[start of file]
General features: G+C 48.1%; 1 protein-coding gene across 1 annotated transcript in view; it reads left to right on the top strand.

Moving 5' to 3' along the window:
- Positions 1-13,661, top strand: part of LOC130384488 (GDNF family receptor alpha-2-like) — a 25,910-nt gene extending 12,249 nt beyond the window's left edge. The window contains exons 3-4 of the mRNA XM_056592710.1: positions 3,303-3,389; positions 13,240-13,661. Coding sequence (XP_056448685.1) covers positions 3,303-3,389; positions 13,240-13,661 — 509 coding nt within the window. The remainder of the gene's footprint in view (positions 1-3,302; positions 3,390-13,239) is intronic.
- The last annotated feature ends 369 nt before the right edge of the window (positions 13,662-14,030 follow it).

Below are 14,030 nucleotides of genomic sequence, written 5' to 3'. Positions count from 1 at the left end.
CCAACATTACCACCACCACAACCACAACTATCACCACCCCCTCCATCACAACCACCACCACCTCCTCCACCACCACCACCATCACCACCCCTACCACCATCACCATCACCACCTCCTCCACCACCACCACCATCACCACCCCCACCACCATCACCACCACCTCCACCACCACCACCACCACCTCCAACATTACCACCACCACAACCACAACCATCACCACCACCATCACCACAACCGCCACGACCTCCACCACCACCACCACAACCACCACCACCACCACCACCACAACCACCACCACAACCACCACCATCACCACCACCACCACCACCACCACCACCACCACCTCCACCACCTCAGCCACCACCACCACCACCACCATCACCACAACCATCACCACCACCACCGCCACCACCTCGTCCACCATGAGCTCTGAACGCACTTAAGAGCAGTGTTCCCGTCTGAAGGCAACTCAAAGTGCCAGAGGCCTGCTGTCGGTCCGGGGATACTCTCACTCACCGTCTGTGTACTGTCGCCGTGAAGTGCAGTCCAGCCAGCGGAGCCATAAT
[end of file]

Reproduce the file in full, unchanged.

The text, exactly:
General features: G+C 48.1%; 1 protein-coding gene across 1 annotated transcript in view; it reads left to right on the top strand.

Moving 5' to 3' along the window:
- Positions 1-13,661, top strand: part of LOC130384488 (GDNF family receptor alpha-2-like) — a 25,910-nt gene extending 12,249 nt beyond the window's left edge. The window contains exons 3-4 of the mRNA XM_056592710.1: positions 3,303-3,389; positions 13,240-13,661. Coding sequence (XP_056448685.1) covers positions 3,303-3,389; positions 13,240-13,661 — 509 coding nt within the window. The remainder of the gene's footprint in view (positions 1-3,302; positions 3,390-13,239) is intronic.
- The last annotated feature ends 369 nt before the right edge of the window (positions 13,662-14,030 follow it).

Below are 14,030 nucleotides of genomic sequence, written 5' to 3'. Positions count from 1 at the left end.
CCAACATTACCACCACCACAACCACAACTATCACCACCCCCTCCATCACAACCACCACCACCTCCTCCACCACCACCACCATCACCACCCCTACCACCATCACCATCACCACCTCCTCCACCACCACCACCATCACCACCCCCACCACCATCACCACCACCTCCACCACCACCACCACCACCTCCAACATTACCACCACCACAACCACAACCATCACCACCACCATCACCACAACCGCCACGACCTCCACCACCACCACCACAACCACCACCACCACCACCACCACAACCACCACCACAACCACCACCATCACCACCACCACCACCACCACCACCACCACCACCTCCACCACCTCAGCCACCACCACCACCACCACCATCACCACAACCATCACCACCACCACCGCCACCACCTCGTCCACCATGAGCTCTGAACGCACTTAAGAGCAGTGTTCCCGTCTGAAGGCAACTCAAAGTGCCAGAGGCCTGCTGTCGGTCCGGGGATACTCTCACTCACCGTCTGTGTACTGTCGCCGTGAAGTGCAGTCCAGCCAGCGGAGCCATAAT